In the summer, Shiva fanatics of the Bolbam type have a mela at Siddha Gufa. During Dasain, a similar mela is held in Pataleshwar Gufa on Ram Nawami.

Bandipur is also historically significant. Mani Mukundeshwari, Chandrakot, and Huslangkot Forts still stand in the town once ruled by the Sen dynasty. The ruins of Mani Mukunda’s fort are still on a hillock nearby.

The Mani Mukunda Sen Wall which looks like and is known as the ‘mini great wall,’ at 1,100m was recently rebuilt to attract more visitors.

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Mani Mukunda Sen Wall. Photo: WEWONDERWHY.COM

Like Kathmandu, Bandipur has its own Tundikhel which was used as a parade ground for the garrison here during the Rana regime. It is now a park from where visitors get a sweeping view of peaks from Dhaulagiri to the west to Langtang to the east and the sharp khukri-shaped icy ridge of Himalchuli straight ahead to the north.

Also visible across the Marsyangdi Valley is Gorkha, and the palace of the Shah kings, and with binoculars one can also see the historic Ligligkot Darbar, and Rainaskot village in Lamjung.

Inside Bandipur Bazar, one building in particular stands out. A fine, white structure designed by an architect from Kolkata, constructed by masons from Bhaktapur, and bankrolled by Chandragopal Pradhan in 1929. However, the Ranas thought the design of the building was a little too similar to that of their palaces. Pradhan was arrested and made to pay a fine for his audaciousness.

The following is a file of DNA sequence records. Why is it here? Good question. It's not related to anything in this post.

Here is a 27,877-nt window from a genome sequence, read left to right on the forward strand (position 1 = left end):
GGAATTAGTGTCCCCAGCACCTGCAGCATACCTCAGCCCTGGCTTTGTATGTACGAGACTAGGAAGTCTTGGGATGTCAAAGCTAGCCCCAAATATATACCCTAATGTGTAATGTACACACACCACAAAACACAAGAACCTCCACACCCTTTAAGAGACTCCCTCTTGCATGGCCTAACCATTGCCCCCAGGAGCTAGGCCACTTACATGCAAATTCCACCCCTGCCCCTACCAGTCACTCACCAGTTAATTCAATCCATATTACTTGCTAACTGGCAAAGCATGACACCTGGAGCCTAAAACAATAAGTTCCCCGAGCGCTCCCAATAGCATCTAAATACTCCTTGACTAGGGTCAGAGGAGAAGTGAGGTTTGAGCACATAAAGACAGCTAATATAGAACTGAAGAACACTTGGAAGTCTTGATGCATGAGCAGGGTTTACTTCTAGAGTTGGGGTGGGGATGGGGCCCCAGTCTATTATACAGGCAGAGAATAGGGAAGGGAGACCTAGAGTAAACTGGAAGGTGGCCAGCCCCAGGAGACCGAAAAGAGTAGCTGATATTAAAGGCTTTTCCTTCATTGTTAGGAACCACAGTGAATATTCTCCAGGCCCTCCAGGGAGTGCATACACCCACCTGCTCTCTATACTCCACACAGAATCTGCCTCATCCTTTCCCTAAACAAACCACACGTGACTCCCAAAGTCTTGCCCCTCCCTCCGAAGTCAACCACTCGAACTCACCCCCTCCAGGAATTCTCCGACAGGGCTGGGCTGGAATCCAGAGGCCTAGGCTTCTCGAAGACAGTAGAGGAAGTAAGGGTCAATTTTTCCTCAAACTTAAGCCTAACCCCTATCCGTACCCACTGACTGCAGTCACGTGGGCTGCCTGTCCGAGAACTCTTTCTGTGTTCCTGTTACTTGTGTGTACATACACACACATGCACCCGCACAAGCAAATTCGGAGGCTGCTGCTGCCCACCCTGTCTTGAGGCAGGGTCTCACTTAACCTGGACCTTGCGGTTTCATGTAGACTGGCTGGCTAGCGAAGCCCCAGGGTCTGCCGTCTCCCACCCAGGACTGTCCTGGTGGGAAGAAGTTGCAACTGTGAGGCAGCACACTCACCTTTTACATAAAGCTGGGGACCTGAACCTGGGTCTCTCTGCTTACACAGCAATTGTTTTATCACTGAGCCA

The building is now one of more than 70 heritage hotels in Bandipur. Most lodges are family-owned and is the main source of livelihood for locals.

The homestay culture really started in Bandipur 13 years ago with Chandeni Pipalthok Homestay, and its success inspired many others. Now, there are 12 homestays registered in the village, and four in the Bazar.

“They let you experience a culture authentically and the nearby villages of Korikha and Dharampani even have Gurung homestays,” says Shanti Kunwar, “and to experience Magar hospitality, go to Ramkot.”

After the pandemic Nepali visitors compensated for the lack of foreign tourists. But while domestic tourists tend to stay at homestays for one or two days, foreign tourists often stay much longer - some are there to research Bandipur’s history and culture. Recently, the Gandaki Province made it mandatory for government officials to stay at homestays, on tour or on duty.

Bayberries (काफल), raspberries (ऐंसेलु), and millet pancakes (कोदोको रोटी) are part of the Bandipur diet in the summer, making for a stay that is delicious, healthy, and organically authentic.

Bandipur is now a five-hour drive from Kathmandu on the Prithvi Highway because of the bad roads. But with the tunnel and road upgrading, it should be a comfortable 2 hours soon.

Being halfway between Kathmandu and Pokhara makes Bandipur a perfect night-stop to recuperate from the rough road. It is a pleasant 30 minute steep uphill drive up hairpin bends from Damauli.